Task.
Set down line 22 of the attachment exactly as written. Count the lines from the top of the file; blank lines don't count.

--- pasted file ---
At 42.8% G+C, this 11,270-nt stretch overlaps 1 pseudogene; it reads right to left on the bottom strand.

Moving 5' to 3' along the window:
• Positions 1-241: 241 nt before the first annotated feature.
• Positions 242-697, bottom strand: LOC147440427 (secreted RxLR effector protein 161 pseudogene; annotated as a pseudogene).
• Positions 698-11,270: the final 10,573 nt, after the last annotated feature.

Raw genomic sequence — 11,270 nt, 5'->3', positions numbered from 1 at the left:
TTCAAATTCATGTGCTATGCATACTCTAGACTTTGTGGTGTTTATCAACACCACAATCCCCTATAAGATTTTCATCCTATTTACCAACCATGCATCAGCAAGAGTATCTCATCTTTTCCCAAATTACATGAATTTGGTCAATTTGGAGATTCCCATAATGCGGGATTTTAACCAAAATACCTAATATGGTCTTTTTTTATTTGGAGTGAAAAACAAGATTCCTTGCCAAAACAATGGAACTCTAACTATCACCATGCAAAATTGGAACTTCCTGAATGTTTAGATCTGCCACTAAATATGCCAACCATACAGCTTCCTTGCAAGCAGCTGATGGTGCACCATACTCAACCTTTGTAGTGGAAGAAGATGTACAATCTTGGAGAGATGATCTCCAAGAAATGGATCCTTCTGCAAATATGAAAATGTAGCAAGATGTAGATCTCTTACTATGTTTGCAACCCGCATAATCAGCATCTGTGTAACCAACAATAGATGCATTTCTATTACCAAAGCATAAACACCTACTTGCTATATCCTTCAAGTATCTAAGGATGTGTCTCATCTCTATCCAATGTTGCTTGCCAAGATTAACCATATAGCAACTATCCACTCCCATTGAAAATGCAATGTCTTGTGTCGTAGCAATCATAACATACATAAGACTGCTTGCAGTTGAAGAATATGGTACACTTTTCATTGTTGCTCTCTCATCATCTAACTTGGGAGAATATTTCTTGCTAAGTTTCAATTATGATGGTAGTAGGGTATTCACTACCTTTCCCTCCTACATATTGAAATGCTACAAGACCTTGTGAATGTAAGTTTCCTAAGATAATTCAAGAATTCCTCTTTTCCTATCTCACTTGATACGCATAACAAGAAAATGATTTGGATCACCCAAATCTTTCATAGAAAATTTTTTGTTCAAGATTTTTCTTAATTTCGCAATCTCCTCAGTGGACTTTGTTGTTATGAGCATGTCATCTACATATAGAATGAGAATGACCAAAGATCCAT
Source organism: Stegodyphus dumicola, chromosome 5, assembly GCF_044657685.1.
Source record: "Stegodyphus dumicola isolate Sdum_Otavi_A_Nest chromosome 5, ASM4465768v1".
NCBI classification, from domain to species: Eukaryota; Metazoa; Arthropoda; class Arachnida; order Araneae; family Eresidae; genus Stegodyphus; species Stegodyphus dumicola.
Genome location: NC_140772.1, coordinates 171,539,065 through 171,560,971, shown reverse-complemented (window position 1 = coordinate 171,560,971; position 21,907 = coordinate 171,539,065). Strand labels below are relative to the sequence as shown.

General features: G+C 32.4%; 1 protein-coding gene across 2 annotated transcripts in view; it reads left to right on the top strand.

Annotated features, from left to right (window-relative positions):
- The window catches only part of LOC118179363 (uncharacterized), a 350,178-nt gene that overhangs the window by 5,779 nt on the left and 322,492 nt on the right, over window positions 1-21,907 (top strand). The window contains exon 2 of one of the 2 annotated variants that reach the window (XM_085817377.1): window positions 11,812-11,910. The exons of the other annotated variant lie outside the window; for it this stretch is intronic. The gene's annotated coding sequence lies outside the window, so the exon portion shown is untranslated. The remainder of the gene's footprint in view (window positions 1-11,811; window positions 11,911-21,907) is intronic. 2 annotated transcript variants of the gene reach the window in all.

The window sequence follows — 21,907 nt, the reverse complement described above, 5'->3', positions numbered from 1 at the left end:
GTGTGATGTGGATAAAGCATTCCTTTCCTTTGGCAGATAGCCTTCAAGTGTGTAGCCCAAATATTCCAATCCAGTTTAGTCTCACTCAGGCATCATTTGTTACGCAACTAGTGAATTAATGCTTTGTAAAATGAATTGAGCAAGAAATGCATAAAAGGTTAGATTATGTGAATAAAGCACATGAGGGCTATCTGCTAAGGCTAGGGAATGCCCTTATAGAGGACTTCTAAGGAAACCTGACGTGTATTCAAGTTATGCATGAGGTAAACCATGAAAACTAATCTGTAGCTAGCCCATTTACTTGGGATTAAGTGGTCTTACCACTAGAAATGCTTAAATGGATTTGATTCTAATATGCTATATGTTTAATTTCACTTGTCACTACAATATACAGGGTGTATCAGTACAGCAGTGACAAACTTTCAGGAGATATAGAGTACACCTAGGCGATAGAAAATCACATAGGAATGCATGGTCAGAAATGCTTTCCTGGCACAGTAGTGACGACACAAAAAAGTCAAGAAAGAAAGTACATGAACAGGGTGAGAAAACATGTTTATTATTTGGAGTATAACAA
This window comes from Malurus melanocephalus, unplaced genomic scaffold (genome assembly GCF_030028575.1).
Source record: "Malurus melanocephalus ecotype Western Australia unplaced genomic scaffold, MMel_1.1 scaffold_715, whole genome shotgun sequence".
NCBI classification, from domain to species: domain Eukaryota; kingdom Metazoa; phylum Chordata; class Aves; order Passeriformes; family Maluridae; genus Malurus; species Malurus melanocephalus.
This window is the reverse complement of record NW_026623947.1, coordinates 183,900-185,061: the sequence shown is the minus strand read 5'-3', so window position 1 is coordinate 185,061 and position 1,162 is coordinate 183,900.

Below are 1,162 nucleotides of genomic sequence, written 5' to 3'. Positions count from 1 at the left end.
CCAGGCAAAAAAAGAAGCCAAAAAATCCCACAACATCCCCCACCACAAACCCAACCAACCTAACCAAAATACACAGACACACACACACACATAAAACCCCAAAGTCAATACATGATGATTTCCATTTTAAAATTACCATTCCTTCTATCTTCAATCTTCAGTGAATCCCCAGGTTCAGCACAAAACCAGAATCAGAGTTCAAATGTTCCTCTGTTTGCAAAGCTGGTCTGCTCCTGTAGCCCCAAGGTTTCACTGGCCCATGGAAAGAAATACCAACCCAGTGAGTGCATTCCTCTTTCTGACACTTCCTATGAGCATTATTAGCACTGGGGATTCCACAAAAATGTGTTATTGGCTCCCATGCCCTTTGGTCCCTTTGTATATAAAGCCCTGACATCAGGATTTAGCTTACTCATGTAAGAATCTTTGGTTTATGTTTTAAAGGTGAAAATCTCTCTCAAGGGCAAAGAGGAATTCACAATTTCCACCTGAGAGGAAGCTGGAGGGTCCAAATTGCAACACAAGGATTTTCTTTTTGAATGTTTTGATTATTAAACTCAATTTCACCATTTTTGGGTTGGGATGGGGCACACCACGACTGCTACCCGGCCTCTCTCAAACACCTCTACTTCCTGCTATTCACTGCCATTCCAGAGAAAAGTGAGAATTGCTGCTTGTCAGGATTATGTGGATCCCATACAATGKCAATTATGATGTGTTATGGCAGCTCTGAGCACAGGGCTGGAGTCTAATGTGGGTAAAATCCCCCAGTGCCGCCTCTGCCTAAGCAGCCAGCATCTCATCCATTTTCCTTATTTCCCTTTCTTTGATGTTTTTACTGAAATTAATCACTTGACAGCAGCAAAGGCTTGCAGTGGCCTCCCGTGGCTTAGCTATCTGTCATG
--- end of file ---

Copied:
CCAGGCAAAAAAAGAAGCCAAAAAATCCCACAACATCCCCCACCACAAACCCAACCAACCTAACCAAAATACACAGACACACACACACACATAAAACCCCAAAGTCAATACATGATGATTTCCATTTTAAAATTACCATTCCTTCTATCTTCAATCTTCAGTGAATCCCCAGGTTCAGCACAAAACCAGAATCAGAGTTCAAATGTTCCTCTGTTTGCAAAGCTGGTCTGCTCCTGTAGCCCCAAGGTTTCACTGGCCCATGGAAAGAAATACCAACCCAGTGAGTGCATTCCTCTTTCTGACACTTCCTATGAGCATTATTAGCACTGGGGATTCCACAAAAATGTGTTATTGGCTCCCATGCCCTTTGGTCCCTTTGTATATAAAGCCCTGACATCAGGATTTAGCTTACTCATGTAAGAATCTTTGGTTTATGTTTTAAAGGTGAAAATCTCTCTCAAGGGCAAAGAGGAATTCACAATTTCCACCTGAGAGGAAGCTGGAGGGTCCAAATTGCAACACAAGGATTTTCTTTTTGAATGTTTTGATTATTAAACTCAATTTCACCATTTTTGGGTTGGGATGGGGCACACCACGACTGCTACCCGGCCTCTCTCAAACACCTCTACTTCCTGCTATTCACTGCCATTCCAGAGAAAAGTGAGAATTGCTGCTTGTCAGGATTATGTGGATCCCATACAATGKCAATTATGATGTGTTATGGCAGCTCTGAGCACAGGGCTGGAGTCTAATGTGGGTAAAATCCCCCAGTGCCGCCTCTGCCTAAGCAGCCAGCATCTCATCCATTTTCCTTATTTCCCTTTCTTTGATGTTTTTACTGAAATTAATCACTTGACAGCAGCAAAGGCTTGCAGTGGCCTCCCGTGGCTTAGCTATCTGTCATG